I remember, clearly, the moment in my teens when I really thought about the fact that there's no such place as 'away': when I throw things 'away' they end up in some very real place, more often than not doing some very real environmental damage.

Much to my shame, it's a realisation I still haven't fully acted on. But at least in this one tiny area there's a little bit of help, assisting me by providing a great way to both recycle and give to charity all at once. Hoorah!
'Thank Goodness for...' 
Posts that celebrate the positive impact people and organisations are having on overwhelming issues
As a 'PS': I'm starting to scratch the surface of a really interesting conversation being had by people who are cleverer and more committed than me in all things environmental. Check out talk of 'the circular economy' on the Ellen Macarthur Foundation website.

Thursday, 12 July 2012

100 Postcards

The 100 postcards project continues with a few favourite quotes being sent out to largely unsuspecting recipients:

"The highest reward for a man's toil is not what he gets for it, but what he becomes by it." - John Ruskin, Writer & Critic

"We are all inventors, each sailing out on a voyage of discovery, guided each by a private chart of which there is no duplicate. The world is all gates, all opportunities." - Ralph Waldo Emerson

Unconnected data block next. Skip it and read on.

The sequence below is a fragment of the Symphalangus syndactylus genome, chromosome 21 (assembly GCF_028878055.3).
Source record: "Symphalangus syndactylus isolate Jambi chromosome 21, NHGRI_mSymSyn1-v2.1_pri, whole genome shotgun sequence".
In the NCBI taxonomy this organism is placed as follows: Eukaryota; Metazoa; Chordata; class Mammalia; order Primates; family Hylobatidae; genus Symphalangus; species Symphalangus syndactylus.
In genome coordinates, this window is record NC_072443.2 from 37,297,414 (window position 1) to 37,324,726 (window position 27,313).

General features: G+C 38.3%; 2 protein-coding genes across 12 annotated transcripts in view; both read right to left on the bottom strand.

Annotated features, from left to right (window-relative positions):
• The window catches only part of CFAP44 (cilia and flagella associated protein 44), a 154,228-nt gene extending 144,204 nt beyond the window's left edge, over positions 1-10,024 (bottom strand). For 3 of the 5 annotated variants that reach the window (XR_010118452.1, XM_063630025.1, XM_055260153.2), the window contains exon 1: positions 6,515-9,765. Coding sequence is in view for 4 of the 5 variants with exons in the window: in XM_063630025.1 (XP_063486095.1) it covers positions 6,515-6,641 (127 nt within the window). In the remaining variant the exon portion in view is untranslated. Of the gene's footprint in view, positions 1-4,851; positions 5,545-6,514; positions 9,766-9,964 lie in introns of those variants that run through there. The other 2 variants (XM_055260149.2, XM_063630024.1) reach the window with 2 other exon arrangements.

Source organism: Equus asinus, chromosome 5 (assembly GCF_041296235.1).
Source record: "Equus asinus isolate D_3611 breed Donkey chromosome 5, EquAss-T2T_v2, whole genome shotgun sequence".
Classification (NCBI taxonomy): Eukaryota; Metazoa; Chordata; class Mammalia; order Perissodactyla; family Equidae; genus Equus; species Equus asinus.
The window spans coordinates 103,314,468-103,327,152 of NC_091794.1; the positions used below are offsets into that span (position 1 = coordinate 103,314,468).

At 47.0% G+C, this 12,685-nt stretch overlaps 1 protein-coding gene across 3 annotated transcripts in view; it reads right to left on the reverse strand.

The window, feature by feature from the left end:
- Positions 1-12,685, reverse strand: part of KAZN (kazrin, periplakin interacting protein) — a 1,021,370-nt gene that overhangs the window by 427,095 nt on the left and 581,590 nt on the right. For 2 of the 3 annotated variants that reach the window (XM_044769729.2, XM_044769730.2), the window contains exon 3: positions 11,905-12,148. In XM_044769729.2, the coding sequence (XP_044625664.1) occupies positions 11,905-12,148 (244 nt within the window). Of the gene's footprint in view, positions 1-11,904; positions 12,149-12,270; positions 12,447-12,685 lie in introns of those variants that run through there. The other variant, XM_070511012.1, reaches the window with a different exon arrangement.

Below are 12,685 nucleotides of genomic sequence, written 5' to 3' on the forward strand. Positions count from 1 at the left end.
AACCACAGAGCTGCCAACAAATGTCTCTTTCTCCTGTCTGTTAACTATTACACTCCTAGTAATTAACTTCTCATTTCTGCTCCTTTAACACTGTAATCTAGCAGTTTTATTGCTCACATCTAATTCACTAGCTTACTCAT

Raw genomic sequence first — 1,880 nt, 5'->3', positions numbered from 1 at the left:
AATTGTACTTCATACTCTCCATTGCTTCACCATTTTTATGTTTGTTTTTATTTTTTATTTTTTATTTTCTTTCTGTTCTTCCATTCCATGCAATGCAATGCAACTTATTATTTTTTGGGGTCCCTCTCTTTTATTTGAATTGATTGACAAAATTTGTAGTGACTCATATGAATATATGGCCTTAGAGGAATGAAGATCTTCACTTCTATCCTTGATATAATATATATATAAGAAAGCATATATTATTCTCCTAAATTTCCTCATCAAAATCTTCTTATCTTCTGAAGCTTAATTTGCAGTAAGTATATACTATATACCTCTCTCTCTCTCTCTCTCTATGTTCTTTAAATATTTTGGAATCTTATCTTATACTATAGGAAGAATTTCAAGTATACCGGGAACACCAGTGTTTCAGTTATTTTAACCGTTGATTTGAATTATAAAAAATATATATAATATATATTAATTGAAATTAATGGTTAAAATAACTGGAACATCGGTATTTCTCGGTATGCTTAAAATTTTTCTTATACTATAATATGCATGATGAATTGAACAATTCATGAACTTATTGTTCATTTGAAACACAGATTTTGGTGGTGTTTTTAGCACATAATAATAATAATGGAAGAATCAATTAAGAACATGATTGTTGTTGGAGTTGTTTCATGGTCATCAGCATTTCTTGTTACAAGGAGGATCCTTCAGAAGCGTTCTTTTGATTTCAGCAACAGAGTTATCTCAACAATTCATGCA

"Even to your old age and grey hairs, I am He who will sustain you. I have made you. I will carry you. I will sustain you. I will rescue you." - Isaiah 46v4 (The Bible)

They've all meant something special to me at different times: reminding me not to be so results-orientated in the middle of stressful exams, finding me 'by co-incidence' and helping me be grateful for the unknown. They've done me so much good it's nice to pass them on. But if I had to choose a quote to send myself, today, right now it would be:
"Remember this:
Whoever sows sparingly will also reap sparingly,
and whoever sows generously will also reap generously."
2 Cor 9v6   

Sunday, 8 July 2012

Vogue Talent Contest 2012

Thoughts from my last ever entry to Vogue's writing competition (I'll be 'too old' to enter next year). Some might say I was unsuccessful because I wasn't shortlisted from thousands to move on to the next stage of the competition. But sometimes just having a reason write and a chance to explore new ideas with integrity is enough. Sometimes.

Africana: A continent takes centre stage

Image created by artandwords on